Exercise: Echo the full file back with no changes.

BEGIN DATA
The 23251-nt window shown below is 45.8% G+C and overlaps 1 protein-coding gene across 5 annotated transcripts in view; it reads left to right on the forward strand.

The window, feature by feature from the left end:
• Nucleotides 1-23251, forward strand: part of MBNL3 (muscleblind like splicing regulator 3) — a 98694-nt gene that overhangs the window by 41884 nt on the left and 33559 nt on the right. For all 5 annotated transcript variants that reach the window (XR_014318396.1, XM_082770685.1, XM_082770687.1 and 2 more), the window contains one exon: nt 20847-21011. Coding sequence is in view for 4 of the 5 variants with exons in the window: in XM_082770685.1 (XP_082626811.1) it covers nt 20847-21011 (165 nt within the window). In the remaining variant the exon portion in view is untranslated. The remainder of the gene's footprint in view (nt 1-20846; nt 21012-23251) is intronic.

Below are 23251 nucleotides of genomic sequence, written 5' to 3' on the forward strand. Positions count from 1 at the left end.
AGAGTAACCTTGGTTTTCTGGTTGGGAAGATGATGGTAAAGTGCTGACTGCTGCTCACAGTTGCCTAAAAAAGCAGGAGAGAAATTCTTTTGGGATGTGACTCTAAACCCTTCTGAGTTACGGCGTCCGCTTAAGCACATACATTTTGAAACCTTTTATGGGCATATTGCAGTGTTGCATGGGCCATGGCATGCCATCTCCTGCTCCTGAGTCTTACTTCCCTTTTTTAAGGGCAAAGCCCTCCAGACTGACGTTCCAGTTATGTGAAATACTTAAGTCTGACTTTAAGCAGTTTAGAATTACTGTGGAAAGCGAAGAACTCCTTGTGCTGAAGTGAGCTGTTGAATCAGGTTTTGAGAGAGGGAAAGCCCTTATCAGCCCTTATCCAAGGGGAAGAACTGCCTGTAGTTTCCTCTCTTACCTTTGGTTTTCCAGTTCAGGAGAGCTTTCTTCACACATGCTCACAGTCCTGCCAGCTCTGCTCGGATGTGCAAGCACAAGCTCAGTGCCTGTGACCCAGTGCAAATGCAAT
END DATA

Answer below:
The 23251-nt window shown below is 45.8% G+C and overlaps 1 protein-coding gene across 5 annotated transcripts in view; it reads left to right on the forward strand.

The window, feature by feature from the left end:
• Nucleotides 1-23251, forward strand: part of MBNL3 (muscleblind like splicing regulator 3) — a 98694-nt gene that overhangs the window by 41884 nt on the left and 33559 nt on the right. For all 5 annotated transcript variants that reach the window (XR_014318396.1, XM_082770685.1, XM_082770687.1 and 2 more), the window contains one exon: nt 20847-21011. Coding sequence is in view for 4 of the 5 variants with exons in the window: in XM_082770685.1 (XP_082626811.1) it covers nt 20847-21011 (165 nt within the window). In the remaining variant the exon portion in view is untranslated. The remainder of the gene's footprint in view (nt 1-20846; nt 21012-23251) is intronic.

Below are 23251 nucleotides of genomic sequence, written 5' to 3' on the forward strand. Positions count from 1 at the left end.
AGAGTAACCTTGGTTTTCTGGTTGGGAAGATGATGGTAAAGTGCTGACTGCTGCTCACAGTTGCCTAAAAAAGCAGGAGAGAAATTCTTTTGGGATGTGACTCTAAACCCTTCTGAGTTACGGCGTCCGCTTAAGCACATACATTTTGAAACCTTTTATGGGCATATTGCAGTGTTGCATGGGCCATGGCATGCCATCTCCTGCTCCTGAGTCTTACTTCCCTTTTTTAAGGGCAAAGCCCTCCAGACTGACGTTCCAGTTATGTGAAATACTTAAGTCTGACTTTAAGCAGTTTAGAATTACTGTGGAAAGCGAAGAACTCCTTGTGCTGAAGTGAGCTGTTGAATCAGGTTTTGAGAGAGGGAAAGCCCTTATCAGCCCTTATCCAAGGGGAAGAACTGCCTGTAGTTTCCTCTCTTACCTTTGGTTTTCCAGTTCAGGAGAGCTTTCTTCACACATGCTCACAGTCCTGCCAGCTCTGCTCGGATGTGCAAGCACAAGCTCAGTGCCTGTGACCCAGTGCAAATGCAAT